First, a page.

The first confectionary at this site opened in 1827 by Ferenc Schwabl. It has always been inherited along the female line, oddly, and named after Vilmos Ruszworm who managed the business from 1884 to 1922. The furnishings of this remarkably small operation reflect the 19th Century origins with a cherry wood counter with a mahogany inlay and ornate furniture. Glass cabinets in the entry foyer contain old table ornaments and figurines well worth a glance. The dining area is crowded but comfortable with the replicas of the original. We found the service to be harried, but warm and accomodating (contrast Gerbeaud).
The pastries may well be the very best we have ever enjoyed. Flavorful but not overly sweet, textured but not heavy, perfect. And great coffee. We cannot recommend a stop here strongly enough.
The Szamos family which now owns Ruszworm also owns the Marzipam Museum and Store in Szentendre, which we also visited (that tip features a few remarkable creations).
Favorite Dish We ordered a cheese strudel and a remarkable chocolate cake with a cream and fruit filling. The young waitress took the time to walk to the display cabinet with me and make recommendations despite the crowds. And we were not hurried in any way. The products here are so good that the young couple next to us, unmindful of cholesterol, finished their first order and then had another. The coffee was great, the prices reasonable (very).
Being an absolute sweettooth (I eat an eclair on a regular basis) I just had to go and try this famous place out. It's quite charming, although I would've loved to go there 100 years ago when there were less tourists around :-)
I ate a Ruszwurm Cream Pastry and it was delicious: the right taste ànd really refreshening. The prices were a lot lower than I had expected: most cakes came at about 350 or 400 forint, which is a lot cheaper than in Belgium.
So if you pass there and you see a free table, just take it.
Following the advise of my VT friend Lew we stopped at this small pastry shop and didn’t regret it. This confectionery is really old dating from 1827! It was named after Vilmos Ruszworm that managed it from 1884 to 1922. In our days it still offers only its own made cakes but belongs to Szamos family that has the popular Marzipam museum in Szentendre.
We loved the old furniture inside (they still have the cherrywooden counter from that era!!) and hopefully there was a free table to feel comfortable and enjoy the pastries but you can also choose a table outside and watch the people passing by.
The waitress came and seemed stressed but we needed some time to decide what to choose, the menu was full of ideas but I got up and went to the display cabinet but of course I wanted to try them all. We finally ordered coffee, a kirsch torta and a citrom torta, both of them were great. Each one costs about 550Huf
If you want to take a break while exploring the castle district, this is the place. good coffee and pastries, and so is the service.
(Though it irked me that i had to pay to use their restrooom, but i guess that may be the custom in some place in budapest)
A name that appears in various guidebooks and recommendations from people, I was looking forward to visiting this cafe. Was very busy on my first pass-by and I waited until later in the afternoon to try again. There was a large amount of choice, and being the greedy person I was, I opted for cherry strudel and their ruszwurm cake which was some sort of chocolate and nut cake. Both fantastic and well recommended.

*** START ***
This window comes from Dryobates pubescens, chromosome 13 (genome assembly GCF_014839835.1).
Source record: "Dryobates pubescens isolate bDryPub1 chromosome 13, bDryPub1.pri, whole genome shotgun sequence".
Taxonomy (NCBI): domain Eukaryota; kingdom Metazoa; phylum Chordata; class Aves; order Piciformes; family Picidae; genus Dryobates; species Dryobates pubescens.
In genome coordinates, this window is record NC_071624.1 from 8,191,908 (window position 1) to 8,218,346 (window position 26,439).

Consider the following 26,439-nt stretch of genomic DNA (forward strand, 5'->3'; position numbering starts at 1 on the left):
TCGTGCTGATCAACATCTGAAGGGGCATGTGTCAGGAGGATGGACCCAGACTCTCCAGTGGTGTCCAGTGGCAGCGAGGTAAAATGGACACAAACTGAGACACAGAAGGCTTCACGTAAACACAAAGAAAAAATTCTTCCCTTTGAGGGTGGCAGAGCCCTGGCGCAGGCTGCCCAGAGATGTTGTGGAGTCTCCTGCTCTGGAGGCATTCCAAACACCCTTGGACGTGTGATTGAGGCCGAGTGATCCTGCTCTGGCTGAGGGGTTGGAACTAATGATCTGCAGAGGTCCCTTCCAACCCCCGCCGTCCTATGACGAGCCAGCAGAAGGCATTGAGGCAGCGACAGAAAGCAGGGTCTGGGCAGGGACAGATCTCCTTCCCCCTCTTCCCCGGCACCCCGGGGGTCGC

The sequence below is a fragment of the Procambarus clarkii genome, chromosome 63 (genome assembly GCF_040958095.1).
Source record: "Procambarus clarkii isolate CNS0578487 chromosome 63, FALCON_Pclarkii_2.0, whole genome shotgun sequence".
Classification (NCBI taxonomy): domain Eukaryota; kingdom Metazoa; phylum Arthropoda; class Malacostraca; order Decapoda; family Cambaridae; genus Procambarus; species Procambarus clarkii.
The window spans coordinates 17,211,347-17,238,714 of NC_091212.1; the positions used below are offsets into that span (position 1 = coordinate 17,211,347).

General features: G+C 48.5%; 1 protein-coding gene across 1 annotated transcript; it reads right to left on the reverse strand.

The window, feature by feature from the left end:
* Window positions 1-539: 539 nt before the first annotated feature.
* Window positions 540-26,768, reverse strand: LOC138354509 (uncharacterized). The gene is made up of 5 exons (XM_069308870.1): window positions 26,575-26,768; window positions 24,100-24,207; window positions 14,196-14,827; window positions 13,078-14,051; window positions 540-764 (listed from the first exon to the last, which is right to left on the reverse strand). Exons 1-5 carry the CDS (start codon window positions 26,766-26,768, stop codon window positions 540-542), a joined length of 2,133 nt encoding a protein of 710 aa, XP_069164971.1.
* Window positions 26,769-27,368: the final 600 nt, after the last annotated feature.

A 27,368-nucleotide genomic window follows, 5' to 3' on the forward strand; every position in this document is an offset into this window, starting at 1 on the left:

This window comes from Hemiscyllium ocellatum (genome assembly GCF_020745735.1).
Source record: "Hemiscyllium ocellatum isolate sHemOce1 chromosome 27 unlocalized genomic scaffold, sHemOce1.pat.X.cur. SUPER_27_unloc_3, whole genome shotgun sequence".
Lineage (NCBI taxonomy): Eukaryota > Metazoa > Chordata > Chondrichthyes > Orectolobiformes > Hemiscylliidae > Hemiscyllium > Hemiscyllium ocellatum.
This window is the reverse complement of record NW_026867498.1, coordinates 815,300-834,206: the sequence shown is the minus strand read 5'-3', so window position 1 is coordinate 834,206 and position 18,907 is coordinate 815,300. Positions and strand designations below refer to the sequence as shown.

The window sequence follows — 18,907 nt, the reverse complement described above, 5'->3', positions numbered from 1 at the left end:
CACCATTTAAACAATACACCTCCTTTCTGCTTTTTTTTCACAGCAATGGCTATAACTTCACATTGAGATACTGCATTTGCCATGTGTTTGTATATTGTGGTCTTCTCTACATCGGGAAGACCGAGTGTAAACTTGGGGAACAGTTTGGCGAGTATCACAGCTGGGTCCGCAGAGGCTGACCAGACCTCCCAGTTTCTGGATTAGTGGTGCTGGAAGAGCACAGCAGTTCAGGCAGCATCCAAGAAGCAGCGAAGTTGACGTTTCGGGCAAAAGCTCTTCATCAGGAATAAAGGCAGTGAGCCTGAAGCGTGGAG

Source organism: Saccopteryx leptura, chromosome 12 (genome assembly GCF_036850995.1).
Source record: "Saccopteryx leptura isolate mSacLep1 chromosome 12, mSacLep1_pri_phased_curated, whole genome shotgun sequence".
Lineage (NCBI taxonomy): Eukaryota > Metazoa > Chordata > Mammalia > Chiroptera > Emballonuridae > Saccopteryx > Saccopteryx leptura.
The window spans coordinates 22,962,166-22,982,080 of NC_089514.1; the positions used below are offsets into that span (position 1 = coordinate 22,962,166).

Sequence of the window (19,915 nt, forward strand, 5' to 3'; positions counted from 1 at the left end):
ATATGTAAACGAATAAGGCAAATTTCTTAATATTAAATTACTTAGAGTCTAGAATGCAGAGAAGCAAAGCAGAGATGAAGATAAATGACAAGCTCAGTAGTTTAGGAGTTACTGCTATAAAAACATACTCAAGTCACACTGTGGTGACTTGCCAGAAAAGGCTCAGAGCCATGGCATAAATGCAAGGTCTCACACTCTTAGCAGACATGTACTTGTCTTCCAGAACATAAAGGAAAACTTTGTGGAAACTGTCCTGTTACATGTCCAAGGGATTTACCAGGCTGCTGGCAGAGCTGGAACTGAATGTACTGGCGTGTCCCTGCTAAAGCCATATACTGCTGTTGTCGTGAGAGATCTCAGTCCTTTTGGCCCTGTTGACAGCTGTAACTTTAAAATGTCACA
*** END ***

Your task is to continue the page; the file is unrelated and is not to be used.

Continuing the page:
Favorite Dish Sour Cherry Strudel, with some english tea. Unbelievably good.
One of my favorite places to go! I highly recommend the chestnut puree. Absolutely wonderful and less expensive than most other places around. Coffee is great also. It's crowded a lot so you might not get a chance to sit down immediately but well worth the wait. The staff is very friendly and they are quick to bring you your order.
Ruszwurm, which was started in 1827, is a beautiful, old Hungarian confectionary on Castle Hill in Budapest. As you walk through the entrance, you will feel as if you are going back in time. The elegant furniture dates from the mid-1800s. In addition to cakes, the wooden cases are filled with various items from Ruszwurm’s past including cake toppers that are a century old. Vintage pictures and photographs line the walls. The shop itself is kind of small and in a touristy area, which can be aggravating if you’re there on the weekend or when a tour group shows up. On the other hand, this pastry shop offers many sweets that I haven’t seen anywhere else in Budapest. Every Budapest cukraszda sells Dobos and Eszerhazy cakes (including Ruszwurm), but no one else can make an almond cake like Ruszwurm can. Almond cake and almond cream are layered with gooey caramel and topped with sliced, toasted almonds. Ruszwurm’s “Vienna strudel” is also excellent. Buttery, flaky pastry is filled with apples, raisins, and vanilla pudding. Another option is the delicious chocolate caramel cake. Overall, the service here is fast, good, and friendly. If you decide to come here, I would recommend coming on a weekday because it can be really crowded sometimes. Even if it’s crowded, I would still come here and wait just to eat the almond cake!
Favorite Dish The almond cake is the best!!!!!!